As video tutorials, my in-studio demonstrations were carefully planned out, and I was able to document the evolution of an entire visual journal spread from start to finish, which I never could have completed in the time we have in class. Making the tutorials also helped me better understand how I teach, what I teach, and how I might improve my teaching. Is was a lot like the ACS Teaching Workshop in that way, during which you are recorded while you teach and then asked to watch it right afterwards. Seeing yourself as a teacher through a documented process allows you to reflect on your performance.

How did this endeavor change your teaching in expected or unexpected ways?

At this moment, I teach two versions of Visual Journals, one for non-majors in the rFLA program, and another as an advanced elective in the studio art major. It’s clear that this project enabled me to learn how to teach Visual Journals more effectively to a broader cross-section of students. It has allowed me to keep the focus on community-building in my courses, and inspired me to do more tutorials for other demonstrations in other studio courses.

What did you change (or would you change) the second time you implemented this project in class?

I was sure to make time in my courses for students to experiment with new techniques each week. Turns out, the students wanted to know more than what the video tutorials had provided. I began to see the tutorials as a way to jump start their ability to produce a journal spread. But in order to maintain their creative interest in the process, the students needed to learn new techniques together along the way.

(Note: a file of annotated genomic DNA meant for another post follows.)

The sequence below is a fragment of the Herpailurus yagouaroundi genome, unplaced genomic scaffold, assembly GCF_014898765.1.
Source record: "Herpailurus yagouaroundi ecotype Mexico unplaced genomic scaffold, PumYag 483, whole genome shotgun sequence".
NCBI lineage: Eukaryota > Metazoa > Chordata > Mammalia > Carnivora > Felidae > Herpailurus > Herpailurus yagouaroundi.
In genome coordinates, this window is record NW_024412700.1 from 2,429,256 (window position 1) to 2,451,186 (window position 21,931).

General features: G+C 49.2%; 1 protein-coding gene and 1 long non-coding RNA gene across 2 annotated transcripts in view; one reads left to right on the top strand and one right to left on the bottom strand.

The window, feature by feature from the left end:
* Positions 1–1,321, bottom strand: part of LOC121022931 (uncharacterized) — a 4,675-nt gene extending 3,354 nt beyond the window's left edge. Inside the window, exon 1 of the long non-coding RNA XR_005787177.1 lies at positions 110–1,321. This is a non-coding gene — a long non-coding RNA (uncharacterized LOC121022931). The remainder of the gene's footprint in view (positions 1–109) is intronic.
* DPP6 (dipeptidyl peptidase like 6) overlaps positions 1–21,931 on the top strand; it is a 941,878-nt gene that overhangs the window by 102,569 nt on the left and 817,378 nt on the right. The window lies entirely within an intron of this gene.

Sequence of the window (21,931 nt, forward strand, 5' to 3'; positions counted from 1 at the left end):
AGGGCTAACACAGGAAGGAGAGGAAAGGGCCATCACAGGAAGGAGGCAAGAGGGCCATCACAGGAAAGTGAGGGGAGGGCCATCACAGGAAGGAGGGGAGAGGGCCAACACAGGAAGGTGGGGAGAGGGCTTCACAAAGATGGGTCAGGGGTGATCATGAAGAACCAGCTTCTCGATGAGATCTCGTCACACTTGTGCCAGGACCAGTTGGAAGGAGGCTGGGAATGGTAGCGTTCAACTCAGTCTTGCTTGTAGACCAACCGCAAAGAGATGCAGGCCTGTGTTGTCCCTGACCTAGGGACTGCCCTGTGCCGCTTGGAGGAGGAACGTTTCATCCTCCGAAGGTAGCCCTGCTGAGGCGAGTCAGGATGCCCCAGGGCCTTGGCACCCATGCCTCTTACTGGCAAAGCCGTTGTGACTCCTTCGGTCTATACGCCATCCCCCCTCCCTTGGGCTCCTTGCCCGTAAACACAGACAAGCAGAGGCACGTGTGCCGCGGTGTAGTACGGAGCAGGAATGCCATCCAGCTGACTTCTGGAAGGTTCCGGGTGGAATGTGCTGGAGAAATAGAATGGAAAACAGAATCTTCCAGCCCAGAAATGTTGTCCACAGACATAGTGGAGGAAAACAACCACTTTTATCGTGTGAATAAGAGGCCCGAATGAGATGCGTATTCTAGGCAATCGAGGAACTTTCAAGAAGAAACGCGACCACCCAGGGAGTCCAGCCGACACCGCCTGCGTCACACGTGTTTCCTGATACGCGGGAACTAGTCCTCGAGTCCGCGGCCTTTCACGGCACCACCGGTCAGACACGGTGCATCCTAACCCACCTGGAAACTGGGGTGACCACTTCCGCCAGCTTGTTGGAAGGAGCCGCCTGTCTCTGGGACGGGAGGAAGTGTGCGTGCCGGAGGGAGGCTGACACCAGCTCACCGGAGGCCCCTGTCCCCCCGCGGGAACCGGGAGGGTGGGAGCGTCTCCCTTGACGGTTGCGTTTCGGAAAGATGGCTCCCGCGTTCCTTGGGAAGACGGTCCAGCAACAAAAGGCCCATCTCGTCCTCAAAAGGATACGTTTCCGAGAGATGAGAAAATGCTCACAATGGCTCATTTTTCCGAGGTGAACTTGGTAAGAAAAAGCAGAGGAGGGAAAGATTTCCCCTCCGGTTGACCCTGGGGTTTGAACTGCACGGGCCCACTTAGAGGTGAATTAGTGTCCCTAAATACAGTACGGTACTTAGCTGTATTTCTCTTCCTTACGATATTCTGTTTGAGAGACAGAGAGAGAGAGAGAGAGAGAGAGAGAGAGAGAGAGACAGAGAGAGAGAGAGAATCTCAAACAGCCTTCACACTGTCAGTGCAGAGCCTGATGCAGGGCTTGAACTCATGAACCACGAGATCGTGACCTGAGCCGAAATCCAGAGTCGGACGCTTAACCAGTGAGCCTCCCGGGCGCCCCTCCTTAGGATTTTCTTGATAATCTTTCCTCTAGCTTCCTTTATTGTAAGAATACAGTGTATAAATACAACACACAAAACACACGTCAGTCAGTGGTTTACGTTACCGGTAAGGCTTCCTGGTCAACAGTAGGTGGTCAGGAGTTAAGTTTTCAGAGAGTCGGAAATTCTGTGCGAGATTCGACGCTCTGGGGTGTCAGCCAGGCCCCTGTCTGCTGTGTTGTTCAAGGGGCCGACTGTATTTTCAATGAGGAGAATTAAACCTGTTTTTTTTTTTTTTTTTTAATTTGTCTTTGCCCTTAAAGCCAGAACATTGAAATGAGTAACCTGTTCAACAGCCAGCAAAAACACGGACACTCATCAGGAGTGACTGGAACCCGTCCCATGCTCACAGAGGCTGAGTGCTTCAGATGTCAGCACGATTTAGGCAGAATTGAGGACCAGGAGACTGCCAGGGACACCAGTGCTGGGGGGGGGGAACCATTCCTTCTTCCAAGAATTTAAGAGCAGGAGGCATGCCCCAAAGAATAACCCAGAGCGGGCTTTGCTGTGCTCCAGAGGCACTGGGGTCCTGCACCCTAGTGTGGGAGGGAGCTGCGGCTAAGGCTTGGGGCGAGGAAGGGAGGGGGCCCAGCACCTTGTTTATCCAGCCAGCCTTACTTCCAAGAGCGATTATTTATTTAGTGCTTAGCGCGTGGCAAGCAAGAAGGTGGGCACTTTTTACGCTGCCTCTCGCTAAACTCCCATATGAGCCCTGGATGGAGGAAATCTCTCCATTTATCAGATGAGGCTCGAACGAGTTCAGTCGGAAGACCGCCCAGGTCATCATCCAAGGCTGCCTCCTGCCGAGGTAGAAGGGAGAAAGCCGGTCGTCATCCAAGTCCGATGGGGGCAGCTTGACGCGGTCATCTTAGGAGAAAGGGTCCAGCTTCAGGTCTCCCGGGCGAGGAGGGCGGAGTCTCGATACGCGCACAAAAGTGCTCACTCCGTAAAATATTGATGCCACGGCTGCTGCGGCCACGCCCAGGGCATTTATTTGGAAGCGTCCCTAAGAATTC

How did this project impact student learning?

Making time to experiment with new techniques together fit in very nicely with my goal of building community in the classroom, and allowed the students to try just try something out before deciding to incorporate it into their journal. This created a sustained interest in implementing new design strategies over the semester and gave more introverted students an opportunity for less formal interactions with peers, leading to more collaborative learning.

Is there anything in addition that you would share with other faculty about this project?

The success of any blended learning course design depends on having clear goals that relate to improving student learning. In my case, I felt that this course would be much more productive for students if they were engaged in the process in two ways, as individual artists and as part of a community of learners. The balance between the two is the key, as I have found that students are much more likely to retain what they have learned if they have had an emotional connection to the people with whom they were learning.

Note: Professor Simmons videos can be found:

Rachel Simmons
Professor of Art | Ward Faculty-in-Residence


Rachel Simmons lives and works in Winter Park, Florida. She holds an MFA from Louisiana State University. Since 2000 she has been actively involved in socially engaged art projects as an artist-educator at Rollins College. In 2009, she was given the Florida Campus Compact Service-Learning Faculty Award for the State of Florida. That same year, Rachel journeyed to Antarctica for the second time to make work about climate change and ecotourism. Most recently, she traveled across the desert landscapes of Namibia to research ecotourism in southwestern Africa. She often collaborates with scholars from other academic disciplines to create her mixed media work. Current collaborative projects include Future Bear with Julian Chambliss and The Aesthetics of Scale with Lee Lines.